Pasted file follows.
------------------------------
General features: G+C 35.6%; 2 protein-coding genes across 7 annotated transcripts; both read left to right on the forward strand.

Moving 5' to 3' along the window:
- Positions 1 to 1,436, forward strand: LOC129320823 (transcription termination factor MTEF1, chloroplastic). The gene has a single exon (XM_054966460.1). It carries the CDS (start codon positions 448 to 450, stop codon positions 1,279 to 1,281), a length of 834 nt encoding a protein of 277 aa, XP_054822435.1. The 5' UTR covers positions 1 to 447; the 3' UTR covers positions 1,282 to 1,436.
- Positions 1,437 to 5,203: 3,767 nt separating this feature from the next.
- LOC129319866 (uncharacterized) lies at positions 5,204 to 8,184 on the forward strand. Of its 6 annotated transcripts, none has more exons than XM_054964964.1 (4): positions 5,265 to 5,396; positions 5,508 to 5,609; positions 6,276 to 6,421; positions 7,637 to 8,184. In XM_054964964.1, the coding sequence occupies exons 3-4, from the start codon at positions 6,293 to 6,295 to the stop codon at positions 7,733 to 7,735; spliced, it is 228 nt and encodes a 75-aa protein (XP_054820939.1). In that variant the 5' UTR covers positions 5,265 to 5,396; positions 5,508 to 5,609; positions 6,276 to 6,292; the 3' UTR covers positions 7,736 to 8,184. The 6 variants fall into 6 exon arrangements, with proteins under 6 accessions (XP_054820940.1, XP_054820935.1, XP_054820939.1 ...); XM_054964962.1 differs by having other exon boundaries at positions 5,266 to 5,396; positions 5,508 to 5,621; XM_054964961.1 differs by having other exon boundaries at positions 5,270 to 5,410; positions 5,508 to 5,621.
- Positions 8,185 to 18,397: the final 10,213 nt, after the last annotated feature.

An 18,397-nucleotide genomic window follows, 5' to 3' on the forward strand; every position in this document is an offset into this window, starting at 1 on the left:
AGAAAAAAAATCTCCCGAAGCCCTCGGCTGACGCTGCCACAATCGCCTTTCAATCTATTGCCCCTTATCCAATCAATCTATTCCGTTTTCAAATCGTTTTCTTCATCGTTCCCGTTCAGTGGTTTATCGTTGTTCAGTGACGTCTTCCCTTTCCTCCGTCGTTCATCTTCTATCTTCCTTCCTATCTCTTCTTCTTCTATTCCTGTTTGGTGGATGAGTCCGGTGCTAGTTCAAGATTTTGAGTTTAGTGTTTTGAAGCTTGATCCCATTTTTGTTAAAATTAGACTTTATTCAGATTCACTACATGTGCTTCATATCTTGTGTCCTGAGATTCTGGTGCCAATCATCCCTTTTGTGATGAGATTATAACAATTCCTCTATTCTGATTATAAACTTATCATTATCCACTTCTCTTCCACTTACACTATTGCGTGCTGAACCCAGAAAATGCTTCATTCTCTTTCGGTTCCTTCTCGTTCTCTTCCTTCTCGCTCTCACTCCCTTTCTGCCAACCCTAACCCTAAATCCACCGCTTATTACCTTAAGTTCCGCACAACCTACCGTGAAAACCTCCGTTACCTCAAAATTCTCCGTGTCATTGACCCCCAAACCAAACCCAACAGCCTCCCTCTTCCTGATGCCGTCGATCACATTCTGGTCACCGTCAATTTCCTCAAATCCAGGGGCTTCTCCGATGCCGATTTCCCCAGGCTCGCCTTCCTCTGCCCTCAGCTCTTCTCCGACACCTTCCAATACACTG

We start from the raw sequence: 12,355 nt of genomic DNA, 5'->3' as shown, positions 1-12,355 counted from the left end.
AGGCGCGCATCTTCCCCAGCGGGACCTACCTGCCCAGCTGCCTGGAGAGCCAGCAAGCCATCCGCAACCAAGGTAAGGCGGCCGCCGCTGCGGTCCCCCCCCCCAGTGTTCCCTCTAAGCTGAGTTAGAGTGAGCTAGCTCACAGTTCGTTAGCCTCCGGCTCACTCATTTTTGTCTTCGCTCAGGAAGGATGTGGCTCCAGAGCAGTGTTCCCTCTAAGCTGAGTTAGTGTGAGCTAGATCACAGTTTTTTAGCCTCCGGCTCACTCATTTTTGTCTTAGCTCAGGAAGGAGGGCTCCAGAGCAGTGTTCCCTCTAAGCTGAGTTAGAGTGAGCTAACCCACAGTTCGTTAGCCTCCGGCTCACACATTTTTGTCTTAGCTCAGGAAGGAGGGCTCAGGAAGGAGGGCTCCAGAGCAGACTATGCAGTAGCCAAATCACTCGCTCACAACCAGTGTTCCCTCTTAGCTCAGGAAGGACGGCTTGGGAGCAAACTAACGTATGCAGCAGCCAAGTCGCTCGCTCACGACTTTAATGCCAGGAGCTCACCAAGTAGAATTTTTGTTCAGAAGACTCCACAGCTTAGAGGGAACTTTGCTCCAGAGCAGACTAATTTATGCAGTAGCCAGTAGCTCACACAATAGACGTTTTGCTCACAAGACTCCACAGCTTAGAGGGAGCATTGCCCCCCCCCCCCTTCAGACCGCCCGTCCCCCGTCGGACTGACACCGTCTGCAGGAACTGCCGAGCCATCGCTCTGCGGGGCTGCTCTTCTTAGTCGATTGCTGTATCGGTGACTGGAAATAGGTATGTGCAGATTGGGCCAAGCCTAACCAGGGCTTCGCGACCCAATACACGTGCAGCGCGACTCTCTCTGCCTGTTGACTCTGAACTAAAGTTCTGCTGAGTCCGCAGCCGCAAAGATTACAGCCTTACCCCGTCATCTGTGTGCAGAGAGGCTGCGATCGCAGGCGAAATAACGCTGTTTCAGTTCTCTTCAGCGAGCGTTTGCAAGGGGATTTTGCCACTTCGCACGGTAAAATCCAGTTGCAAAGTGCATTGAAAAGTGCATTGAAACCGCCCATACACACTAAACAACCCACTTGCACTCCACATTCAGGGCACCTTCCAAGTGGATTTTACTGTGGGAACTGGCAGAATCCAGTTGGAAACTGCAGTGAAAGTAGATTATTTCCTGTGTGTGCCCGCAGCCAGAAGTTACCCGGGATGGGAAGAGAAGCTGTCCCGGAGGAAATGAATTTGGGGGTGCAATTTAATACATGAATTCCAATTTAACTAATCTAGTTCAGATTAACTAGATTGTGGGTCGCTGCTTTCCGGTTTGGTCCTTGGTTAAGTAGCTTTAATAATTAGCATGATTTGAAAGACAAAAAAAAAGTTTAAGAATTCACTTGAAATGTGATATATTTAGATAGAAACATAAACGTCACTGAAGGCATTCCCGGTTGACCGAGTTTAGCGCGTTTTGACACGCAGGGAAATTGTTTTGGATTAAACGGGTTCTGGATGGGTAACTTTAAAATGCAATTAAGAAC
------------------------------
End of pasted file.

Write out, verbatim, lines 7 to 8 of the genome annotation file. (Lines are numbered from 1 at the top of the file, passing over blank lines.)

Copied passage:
An 18,397-nucleotide genomic window follows, 5' to 3' on the forward strand; every position in this document is an offset into this window, starting at 1 on the left:
AGAAAAAAAATCTCCCGAAGCCCTCGGCTGACGCTGCCACAATCGCCTTTCAATCTATTGCCCCTTATCCAATCAATCTATTCCGTTTTCAAATCGTTTTCTTCATCGTTCCCGTTCAGTGGTTTATCGTTGTTCAGTGACGTCTTCCCTTTCCTCCGTCGTTCATCTTCTATCTTCCTTCCTATCTCTTCTTCTTCTATTCCTGTTTGGTGGATGAGTCCGGTGCTAGTTCAAGATTTTGAGTTTAGTGTTTTGAAGCTTGATCCCATTTTTGTTAAAATTAGACTTTATTCAGATTCACTACATGTGCTTCATATCTTGTGTCCTGAGATTCTGGTGCCAATCATCCCTTTTGTGATGAGATTATAACAATTCCTCTATTCTGATTATAAACTTATCATTATCCACTTCTCTTCCACTTACACTATTGCGTGCTGAACCCAGAAAATGCTTCATTCTCTTTCGGTTCCTTCTCGTTCTCTTCCTTCTCGCTCTCACTCCCTTTCTGCCAACCCTAACCCTAAATCCACCGCTTATTACCTTAAGTTCCGCACAACCTACCGTGAAAACCTCCGTTACCTCAAAATTCTCCGTGTCATTGACCCCCAAACCAAACCCAACAGCCTCCCTCTTCCTGATGCCGTCGATCACATTCTGGTCACCGTCAATTTCCTCAAATCCAGGGGCTTCTCCGATGCCGATTTCCCCAGGCTCGCCTTCCTCTGCCCTCAGCTCTTCTCCGACACCTTCCAATACACTG